For a while at least, Carville’s team seemed to have the upper hand; Gore cruised to a re-nomination at the 2000 Democratic National Convention and for most of the summer held a 5-1 lead over Bush among likely voters for the November general elections. But come fall, the tide started to shift in favor of the Bush campaign as questions began to be raised about the president’s handling of the six-party nuclear disarmament talks concerning North Korea; after a promising start, the negotiations had bogged down and Kim Jong Il was dropping vague hints that he might pull out of the talks altogether if he didn’t get certain concessions from Washington.

By late September Jeb Bush had pulled into a dead heat with President Gore, and political pundits on all ends of the spectrum were predicting that the November 7th elections would be the closest America had seen since Kennedy vs. Nixon in 1960. One of Rove’s associates, future U.S. ambassador to the UN John Bolton, was heard to whisper to a friend: “Jesus, this could wind up in the Supreme Court!”5 Bush’s running mate, former Secretary of Defense and Ford White House chief of staff Richard Cheney, joked that the election might have to be settled by a coin toss. While it never quite came to that, the final results of the 2000 presidential race did prove to be something of a nailbiter...




Barely had the dust settled from the Templegate brouhaha when another major scandal engulfed the Gore Administration. On October 1st, just over a month before the election, the Washington Post printed a front-page story reporting that one of the senior men on Gore’s national security team, Sandy Berger, had lost a laptop computer which contained sensitive intelligence and threat assessment data. This spectacular lapse in judgement brought a torrent of criticism not only from the Republicans but also from many of Gore’s fellow Democrats, who with some justification were worried the GOP could exploit this gaffe to seize back the Oval Office.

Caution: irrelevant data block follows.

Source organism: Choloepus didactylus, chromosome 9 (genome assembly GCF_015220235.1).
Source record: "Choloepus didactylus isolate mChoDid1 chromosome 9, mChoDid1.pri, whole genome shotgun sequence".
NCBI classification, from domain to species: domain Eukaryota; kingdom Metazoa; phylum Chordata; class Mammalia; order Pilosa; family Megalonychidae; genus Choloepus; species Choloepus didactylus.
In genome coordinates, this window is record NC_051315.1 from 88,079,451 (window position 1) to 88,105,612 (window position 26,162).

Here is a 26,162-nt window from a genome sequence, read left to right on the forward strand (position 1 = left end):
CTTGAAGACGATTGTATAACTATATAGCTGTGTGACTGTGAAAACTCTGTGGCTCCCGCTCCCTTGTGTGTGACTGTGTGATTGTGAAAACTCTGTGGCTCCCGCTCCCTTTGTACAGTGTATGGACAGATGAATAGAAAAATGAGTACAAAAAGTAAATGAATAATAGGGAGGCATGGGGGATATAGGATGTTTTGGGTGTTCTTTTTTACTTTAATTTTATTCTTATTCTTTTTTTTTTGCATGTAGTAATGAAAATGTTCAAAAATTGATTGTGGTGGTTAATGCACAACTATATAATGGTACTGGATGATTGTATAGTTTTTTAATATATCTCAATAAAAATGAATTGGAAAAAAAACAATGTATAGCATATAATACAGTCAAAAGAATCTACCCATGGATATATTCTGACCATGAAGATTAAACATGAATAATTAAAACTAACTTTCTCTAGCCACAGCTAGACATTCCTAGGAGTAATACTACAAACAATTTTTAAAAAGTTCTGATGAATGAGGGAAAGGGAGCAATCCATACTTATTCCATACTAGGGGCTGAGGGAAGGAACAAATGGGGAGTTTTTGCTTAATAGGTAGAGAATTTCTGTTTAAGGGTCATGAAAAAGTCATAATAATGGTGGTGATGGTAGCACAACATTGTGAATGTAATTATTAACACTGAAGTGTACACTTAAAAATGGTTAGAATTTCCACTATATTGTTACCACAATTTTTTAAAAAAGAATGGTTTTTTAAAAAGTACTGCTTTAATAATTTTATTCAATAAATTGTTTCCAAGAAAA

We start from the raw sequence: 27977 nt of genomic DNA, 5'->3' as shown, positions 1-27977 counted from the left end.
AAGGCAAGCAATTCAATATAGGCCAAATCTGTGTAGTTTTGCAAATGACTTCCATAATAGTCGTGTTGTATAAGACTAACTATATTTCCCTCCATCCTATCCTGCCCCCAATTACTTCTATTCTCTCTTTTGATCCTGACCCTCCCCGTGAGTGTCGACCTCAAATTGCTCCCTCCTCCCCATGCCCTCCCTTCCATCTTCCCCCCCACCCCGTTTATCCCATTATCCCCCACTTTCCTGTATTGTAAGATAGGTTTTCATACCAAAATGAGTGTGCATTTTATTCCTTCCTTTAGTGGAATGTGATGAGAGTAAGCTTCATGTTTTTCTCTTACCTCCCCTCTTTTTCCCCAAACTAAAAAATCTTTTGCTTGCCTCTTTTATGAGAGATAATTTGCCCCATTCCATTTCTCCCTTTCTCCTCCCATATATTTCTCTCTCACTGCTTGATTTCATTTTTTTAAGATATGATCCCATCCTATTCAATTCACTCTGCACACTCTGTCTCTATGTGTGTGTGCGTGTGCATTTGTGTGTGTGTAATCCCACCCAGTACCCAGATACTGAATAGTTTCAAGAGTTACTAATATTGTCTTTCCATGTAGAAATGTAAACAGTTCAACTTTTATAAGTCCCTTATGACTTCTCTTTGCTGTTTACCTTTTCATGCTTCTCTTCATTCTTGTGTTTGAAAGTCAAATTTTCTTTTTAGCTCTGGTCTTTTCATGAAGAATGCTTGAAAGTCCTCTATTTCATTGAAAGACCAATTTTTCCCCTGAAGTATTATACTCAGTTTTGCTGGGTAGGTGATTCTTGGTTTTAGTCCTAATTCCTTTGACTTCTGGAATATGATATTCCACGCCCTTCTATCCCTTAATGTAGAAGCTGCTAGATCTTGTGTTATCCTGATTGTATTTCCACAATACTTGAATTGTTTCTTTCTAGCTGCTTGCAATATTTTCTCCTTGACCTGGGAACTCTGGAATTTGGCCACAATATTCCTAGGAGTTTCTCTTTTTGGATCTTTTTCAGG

This time, James Carville’s savvy wasn’t enough to pull Gore’s irons out of the fire. The Republican Party jumped on Berger’s lapse in judgement like a flea on a dog, mounting a full-tilt media offensive to discredit the Gore Administration as riddled with ineptitude; a conservative Democratic Congressman introduced a resolution in the House calling for Gore’s resignation; and even Vice-President Lieberman acknowledged that the Berger laptop scandal was a serious blow to the administration’s credibility, telling NBC News commentator Tim Russert that it “reflects poorly on all of us at the White House”.6